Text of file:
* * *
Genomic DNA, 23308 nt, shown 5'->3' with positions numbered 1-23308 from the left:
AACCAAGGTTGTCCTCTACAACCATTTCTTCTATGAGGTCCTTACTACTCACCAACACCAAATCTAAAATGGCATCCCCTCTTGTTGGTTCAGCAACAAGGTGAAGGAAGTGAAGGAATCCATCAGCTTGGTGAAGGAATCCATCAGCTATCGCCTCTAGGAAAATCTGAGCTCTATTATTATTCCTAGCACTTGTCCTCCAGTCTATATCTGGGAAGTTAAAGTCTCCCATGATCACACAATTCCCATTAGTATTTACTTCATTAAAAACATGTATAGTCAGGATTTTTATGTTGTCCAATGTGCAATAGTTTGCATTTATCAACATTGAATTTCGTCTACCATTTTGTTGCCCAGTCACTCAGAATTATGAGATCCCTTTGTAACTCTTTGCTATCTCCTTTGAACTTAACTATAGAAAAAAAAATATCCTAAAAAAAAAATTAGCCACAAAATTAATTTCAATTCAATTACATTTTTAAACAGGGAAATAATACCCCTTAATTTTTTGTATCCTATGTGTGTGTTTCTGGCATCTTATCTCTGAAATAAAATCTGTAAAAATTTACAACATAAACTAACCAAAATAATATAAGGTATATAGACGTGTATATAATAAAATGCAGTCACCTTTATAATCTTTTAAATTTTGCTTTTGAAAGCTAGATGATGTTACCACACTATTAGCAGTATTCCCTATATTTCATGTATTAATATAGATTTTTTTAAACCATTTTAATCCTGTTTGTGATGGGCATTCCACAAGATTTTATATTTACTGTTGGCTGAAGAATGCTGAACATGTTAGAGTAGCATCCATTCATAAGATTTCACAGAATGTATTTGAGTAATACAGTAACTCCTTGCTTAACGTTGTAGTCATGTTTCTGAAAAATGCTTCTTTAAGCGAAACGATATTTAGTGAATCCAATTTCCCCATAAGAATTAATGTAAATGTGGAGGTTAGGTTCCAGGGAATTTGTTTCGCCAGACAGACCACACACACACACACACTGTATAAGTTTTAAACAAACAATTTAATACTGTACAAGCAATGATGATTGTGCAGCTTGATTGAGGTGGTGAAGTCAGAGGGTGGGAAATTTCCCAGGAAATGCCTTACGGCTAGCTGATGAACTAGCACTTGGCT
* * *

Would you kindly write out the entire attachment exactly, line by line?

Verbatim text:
Genomic DNA, 23308 nt, shown 5'->3' with positions numbered 1-23308 from the left:
AACCAAGGTTGTCCTCTACAACCATTTCTTCTATGAGGTCCTTACTACTCACCAACACCAAATCTAAAATGGCATCCCCTCTTGTTGGTTCAGCAACAAGGTGAAGGAAGTGAAGGAATCCATCAGCTTGGTGAAGGAATCCATCAGCTATCGCCTCTAGGAAAATCTGAGCTCTATTATTATTCCTAGCACTTGTCCTCCAGTCTATATCTGGGAAGTTAAAGTCTCCCATGATCACACAATTCCCATTAGTATTTACTTCATTAAAAACATGTATAGTCAGGATTTTTATGTTGTCCAATGTGCAATAGTTTGCATTTATCAACATTGAATTTCGTCTACCATTTTGTTGCCCAGTCACTCAGAATTATGAGATCCCTTTGTAACTCTTTGCTATCTCCTTTGAACTTAACTATAGAAAAAAAAATATCCTAAAAAAAAAATTAGCCACAAAATTAATTTCAATTCAATTACATTTTTAAACAGGGAAATAATACCCCTTAATTTTTTGTATCCTATGTGTGTGTTTCTGGCATCTTATCTCTGAAATAAAATCTGTAAAAATTTACAACATAAACTAACCAAAATAATATAAGGTATATAGACGTGTATATAATAAAATGCAGTCACCTTTATAATCTTTTAAATTTTGCTTTTGAAAGCTAGATGATGTTACCACACTATTAGCAGTATTCCCTATATTTCATGTATTAATATAGATTTTTTTAAACCATTTTAATCCTGTTTGTGATGGGCATTCCACAAGATTTTATATTTACTGTTGGCTGAAGAATGCTGAACATGTTAGAGTAGCATCCATTCATAAGATTTCACAGAATGTATTTGAGTAATACAGTAACTCCTTGCTTAACGTTGTAGTCATGTTTCTGAAAAATGCTTCTTTAAGCGAAACGATATTTAGTGAATCCAATTTCCCCATAAGAATTAATGTAAATGTGGAGGTTAGGTTCCAGGGAATTTGTTTCGCCAGACAGACCACACACACACACACACTGTATAAGTTTTAAACAAACAATTTAATACTGTACAAGCAATGATGATTGTGCAGCTTGATTGAGGTGGTGAAGTCAGAGGGTGGGAAATTTCCCAGGAAATGCCTTACGGCTAGCTGATGAACTAGCACTTGGCT